ANAHEIM — A potentially ugly loss turned into an ugly victory Wednesday night for the Angels, who took advantage of sloppy defensive play by the Milwaukee Brewers and a clutch hit by shortstop Gary DiSarcina to eke out a 3-2, 11-inning victory.
A paltry Anaheim Stadium crowd of 15,024 watched Angel closer Lee Smith, the game's all-time saves leader, blow a two-run lead in the ninth, but DiSarcina eased the sting, slapping a Mike Fetters fastball into left field with the bases loaded to break a 2-2 tie.
Brewer reliever Graeme Lloyd retired the first two batters in the 11th, but a routine fly ball to left field by Garret Anderson bounced off Greg Vaughn's glove for an error, opening the door for an Angel rally.
Pinch-hitter Tim Wallach was intentionally walked, and Milwaukee Manager Phil Garner brought in Fetters to face pinch-hitter Rex Hudler. Angel Manager Marcel Lachemann countered with left-handed hitting Mike Aldrete, who drew a walk to load the bases.
Fetters fell behind DiSarcina, 3-0, before finding the strike zone, but DiSarcina snapped an 0-for-8 spell with a sharp single to left on Fetters' 3-1 pitch to end the game.
That made a winner of Angel reliever Mike James, who pitched two scoreless innings but had to escape a bases-loaded, two-out jam in the 11th.
Angel starter Mark Langston left in the eighth inning to a standing ovation, waving his cap to the crowd after his masterful, 7 1/3-inning, two-hit shutout of the Brewers.
With Troy Percival relieving him, a one-run lead, and Smith warming in the bullpen, surely the game was in good hands, Langston must have thought.
Think again. Percival got out of the eighth inning, but Smith failed to hold a two-run lead in the ninth, as John Jaha's two-run single tied the score, 2-2, and sent it into extra innings.
Smith, who tore the patella tendon in his right knee in a November hunting accident and has struggled to regain his form this spring, got two quick outs to start the ninth.
But Kevin Seitzer singled to center and Vaughn doubled into the right-field corner, putting runners on second and third. Jaha then lined a single to left-center, which easily scored Seitzer and Vaughn.
Smith struck out Turner Ward to end the inning and walked off the field to a cascade of boos.
Percival, who had several two-inning stints last season, had faced only three batters in the eighth, giving up a single to Jeff Cirillo and retiring David Hulse and Jose Valentin on fly-ball outs.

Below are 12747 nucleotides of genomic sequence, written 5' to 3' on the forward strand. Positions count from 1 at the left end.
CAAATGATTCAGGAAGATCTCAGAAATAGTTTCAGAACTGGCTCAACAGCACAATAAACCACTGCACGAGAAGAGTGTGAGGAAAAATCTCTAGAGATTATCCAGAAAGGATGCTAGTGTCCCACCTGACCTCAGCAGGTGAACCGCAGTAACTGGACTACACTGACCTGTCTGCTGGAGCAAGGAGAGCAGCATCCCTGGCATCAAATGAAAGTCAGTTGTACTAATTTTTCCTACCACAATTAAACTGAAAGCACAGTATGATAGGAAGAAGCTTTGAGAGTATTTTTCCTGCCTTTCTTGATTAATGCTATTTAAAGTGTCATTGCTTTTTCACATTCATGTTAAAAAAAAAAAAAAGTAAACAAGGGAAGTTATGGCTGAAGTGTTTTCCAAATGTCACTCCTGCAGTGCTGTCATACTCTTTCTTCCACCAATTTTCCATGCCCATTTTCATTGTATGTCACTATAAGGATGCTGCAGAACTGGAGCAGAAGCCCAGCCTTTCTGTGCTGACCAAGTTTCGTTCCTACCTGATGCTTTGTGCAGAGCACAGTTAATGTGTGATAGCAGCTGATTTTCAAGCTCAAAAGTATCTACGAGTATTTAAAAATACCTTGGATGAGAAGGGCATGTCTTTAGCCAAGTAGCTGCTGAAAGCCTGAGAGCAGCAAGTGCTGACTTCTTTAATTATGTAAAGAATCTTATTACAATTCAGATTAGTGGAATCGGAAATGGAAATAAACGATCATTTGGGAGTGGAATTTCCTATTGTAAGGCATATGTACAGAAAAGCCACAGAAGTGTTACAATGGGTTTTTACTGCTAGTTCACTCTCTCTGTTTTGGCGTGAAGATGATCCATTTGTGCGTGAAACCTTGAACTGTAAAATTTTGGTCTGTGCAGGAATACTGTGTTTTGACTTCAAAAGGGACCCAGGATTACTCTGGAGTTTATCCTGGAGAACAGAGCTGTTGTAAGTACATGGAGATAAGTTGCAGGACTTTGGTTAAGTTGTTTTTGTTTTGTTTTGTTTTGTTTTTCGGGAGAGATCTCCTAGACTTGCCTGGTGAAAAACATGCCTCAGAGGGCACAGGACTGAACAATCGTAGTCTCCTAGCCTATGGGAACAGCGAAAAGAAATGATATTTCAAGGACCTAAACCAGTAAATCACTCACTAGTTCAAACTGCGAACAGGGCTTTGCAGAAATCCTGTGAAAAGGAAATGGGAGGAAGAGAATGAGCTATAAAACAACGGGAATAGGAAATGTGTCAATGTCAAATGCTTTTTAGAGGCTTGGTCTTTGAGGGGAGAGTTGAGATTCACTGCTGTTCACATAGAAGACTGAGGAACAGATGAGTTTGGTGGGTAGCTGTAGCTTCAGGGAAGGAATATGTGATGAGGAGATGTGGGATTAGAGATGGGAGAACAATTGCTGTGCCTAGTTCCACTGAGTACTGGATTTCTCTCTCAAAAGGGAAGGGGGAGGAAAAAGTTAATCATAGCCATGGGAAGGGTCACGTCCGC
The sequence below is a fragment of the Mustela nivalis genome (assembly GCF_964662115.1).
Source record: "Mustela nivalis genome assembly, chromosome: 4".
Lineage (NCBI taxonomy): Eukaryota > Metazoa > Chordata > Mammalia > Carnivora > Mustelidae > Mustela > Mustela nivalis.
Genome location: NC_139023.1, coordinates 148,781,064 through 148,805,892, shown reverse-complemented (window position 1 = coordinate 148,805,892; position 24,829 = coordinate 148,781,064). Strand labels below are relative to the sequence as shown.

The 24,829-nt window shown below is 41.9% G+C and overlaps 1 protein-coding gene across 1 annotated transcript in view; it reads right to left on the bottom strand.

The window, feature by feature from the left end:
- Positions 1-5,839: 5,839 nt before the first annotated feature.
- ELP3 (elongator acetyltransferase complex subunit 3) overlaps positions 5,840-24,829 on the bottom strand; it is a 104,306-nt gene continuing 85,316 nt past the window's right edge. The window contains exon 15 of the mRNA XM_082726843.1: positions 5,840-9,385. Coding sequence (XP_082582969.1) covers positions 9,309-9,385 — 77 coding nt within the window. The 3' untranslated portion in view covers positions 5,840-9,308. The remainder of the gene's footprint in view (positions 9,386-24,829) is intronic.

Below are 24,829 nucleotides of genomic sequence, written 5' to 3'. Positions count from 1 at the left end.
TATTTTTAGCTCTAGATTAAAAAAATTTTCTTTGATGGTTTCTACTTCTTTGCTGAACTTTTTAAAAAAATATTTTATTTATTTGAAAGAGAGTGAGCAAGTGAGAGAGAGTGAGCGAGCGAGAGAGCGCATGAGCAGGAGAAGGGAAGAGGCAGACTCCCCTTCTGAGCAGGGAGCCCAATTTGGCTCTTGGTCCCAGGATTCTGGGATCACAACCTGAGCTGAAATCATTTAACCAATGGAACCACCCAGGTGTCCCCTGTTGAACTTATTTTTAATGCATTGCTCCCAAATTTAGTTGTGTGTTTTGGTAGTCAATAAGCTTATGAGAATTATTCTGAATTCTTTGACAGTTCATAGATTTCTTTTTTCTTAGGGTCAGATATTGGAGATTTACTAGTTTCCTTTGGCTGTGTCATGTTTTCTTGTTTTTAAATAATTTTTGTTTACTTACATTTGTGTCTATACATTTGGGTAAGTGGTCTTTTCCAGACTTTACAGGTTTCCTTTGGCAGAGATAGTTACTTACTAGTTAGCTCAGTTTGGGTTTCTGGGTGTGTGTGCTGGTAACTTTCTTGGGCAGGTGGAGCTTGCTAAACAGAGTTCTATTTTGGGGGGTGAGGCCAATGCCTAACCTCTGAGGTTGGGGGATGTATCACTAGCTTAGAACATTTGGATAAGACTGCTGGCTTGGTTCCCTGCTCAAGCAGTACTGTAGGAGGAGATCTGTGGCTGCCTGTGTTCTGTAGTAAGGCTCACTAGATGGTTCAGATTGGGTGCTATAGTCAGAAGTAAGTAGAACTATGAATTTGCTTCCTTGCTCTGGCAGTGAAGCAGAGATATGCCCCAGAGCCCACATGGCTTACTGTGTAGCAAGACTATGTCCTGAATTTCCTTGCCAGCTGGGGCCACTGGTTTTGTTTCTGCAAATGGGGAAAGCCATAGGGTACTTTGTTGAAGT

But Lachemann, sticking to the bullpen formula that was so successful in 1995--Percival in the eighth, Smith in the ninth--elected to put the game in Smith's hands ninth, a decision that cost Langston the victory.
Langston, showing no ill effects from his heartbreaking loss to the Seattle Mariners in a one-game playoff to determine the American League West championship last October, was near-perfect in his first start of 1996.
The left-hander walked one, struck out seven and gave up only a single to Seitzer in the first inning and a single to Matt Mieske in the eighth.
"I watched that game [15-9 loss to the Brewers] last night, and it seemed that a lot of the pitches they hit were up, so that just got me thinking, keep the ball down," Langston said.
"I was really moving the ball around well. I had three pitches working and some really great defense behind me. People talk a lot about our offense, but our defense wins a lot of games for us, and it did tonight."
Langston had to pitch a shutout to keep pace with Brewer starter Ben McDonald, who continued his domination of the Angels in Anaheim Stadium by throwing six scoreless innings and giving up three hits in his Milwaukee debut.
McDonald, the No. 1 pick in the 1989 draft, made six Big A starts as a member of the Baltimore Orioles, winning all six and not giving up more than two earned runs in any of the games. His ERA in the six games: 1.17.
But as soon as Garner pulled McDonald, the Angels found a way to score. Anderson singled off reliever Mark Kiefer to open the seventh and advance to second on George Arias' sacrifice bunt.
Jorge Fabregas followed with a looping single to right, but Anderson held at second, thinking the ball might be caught. Anderson took off when he saw the ball would drop, and as he rounded third he was held up by third-base Coach Rick Burleson.
But Anderson ran right through Burleson's stop sign and beat Mieske's throw to the plate, which was slightly up the third-base line, to give the Angels a 1-0 lead.
Chili Davis gave the Angels an insurance run and a 2-0 lead in the bottom of the eighth when he blasted a home run to right, his second homer in as many games.
The teams combined for four runs and 15 hits through 10 innings in a game that was the antithesis of Tuesday night's season opener, when the teams combined for 24 runs and 37 hits.